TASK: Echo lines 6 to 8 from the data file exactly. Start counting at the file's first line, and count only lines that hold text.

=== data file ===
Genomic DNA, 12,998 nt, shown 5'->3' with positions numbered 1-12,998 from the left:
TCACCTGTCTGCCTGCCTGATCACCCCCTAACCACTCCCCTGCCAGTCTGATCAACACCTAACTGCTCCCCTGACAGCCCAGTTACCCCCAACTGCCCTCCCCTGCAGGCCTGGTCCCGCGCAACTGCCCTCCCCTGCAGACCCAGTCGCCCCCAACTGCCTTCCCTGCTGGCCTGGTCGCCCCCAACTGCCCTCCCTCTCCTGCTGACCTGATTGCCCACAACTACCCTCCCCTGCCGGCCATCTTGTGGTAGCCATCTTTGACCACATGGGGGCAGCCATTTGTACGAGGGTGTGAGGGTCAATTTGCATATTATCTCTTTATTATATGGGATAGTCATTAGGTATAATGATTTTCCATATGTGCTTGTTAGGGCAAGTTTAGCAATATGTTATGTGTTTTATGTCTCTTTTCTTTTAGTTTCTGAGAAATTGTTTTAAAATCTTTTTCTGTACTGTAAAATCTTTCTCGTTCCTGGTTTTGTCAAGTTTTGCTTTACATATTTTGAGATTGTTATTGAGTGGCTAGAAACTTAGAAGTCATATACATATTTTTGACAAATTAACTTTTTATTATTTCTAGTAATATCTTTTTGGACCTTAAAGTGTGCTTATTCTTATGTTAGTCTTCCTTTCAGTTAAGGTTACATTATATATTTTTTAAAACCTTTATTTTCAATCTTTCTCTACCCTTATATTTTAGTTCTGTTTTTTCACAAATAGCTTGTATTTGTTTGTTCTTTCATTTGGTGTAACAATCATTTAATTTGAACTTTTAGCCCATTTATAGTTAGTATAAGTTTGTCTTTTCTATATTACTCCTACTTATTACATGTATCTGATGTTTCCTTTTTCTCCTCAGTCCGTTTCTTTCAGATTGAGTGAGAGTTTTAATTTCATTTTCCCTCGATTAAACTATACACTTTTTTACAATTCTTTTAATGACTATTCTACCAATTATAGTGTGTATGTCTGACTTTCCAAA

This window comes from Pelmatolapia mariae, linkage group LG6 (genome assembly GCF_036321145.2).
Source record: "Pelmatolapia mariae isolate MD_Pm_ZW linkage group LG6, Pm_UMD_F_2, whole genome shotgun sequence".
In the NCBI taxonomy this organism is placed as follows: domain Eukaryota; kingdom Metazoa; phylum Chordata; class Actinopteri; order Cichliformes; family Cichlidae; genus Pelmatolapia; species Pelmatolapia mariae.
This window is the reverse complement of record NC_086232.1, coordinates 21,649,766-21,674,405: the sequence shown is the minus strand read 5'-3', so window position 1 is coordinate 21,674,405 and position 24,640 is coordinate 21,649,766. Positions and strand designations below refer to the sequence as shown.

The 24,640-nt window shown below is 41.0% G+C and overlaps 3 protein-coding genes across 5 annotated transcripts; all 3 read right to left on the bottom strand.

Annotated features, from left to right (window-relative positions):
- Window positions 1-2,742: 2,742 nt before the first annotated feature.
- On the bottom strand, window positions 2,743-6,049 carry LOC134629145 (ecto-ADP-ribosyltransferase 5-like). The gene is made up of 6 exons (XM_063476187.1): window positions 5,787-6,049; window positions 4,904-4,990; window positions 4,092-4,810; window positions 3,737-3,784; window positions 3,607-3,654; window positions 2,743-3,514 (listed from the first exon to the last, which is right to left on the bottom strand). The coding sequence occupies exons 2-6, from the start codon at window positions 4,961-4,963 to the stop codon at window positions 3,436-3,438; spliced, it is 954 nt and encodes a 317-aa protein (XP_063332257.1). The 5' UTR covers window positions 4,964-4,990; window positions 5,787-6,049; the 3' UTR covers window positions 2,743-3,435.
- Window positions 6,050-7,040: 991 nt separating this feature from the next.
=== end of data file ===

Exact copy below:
This window is the reverse complement of record NC_086232.1, coordinates 21,649,766-21,674,405: the sequence shown is the minus strand read 5'-3', so window position 1 is coordinate 21,674,405 and position 24,640 is coordinate 21,649,766. Positions and strand designations below refer to the sequence as shown.

The 24,640-nt window shown below is 41.0% G+C and overlaps 3 protein-coding genes across 5 annotated transcripts; all 3 read right to left on the bottom strand.

Annotated features, from left to right (window-relative positions):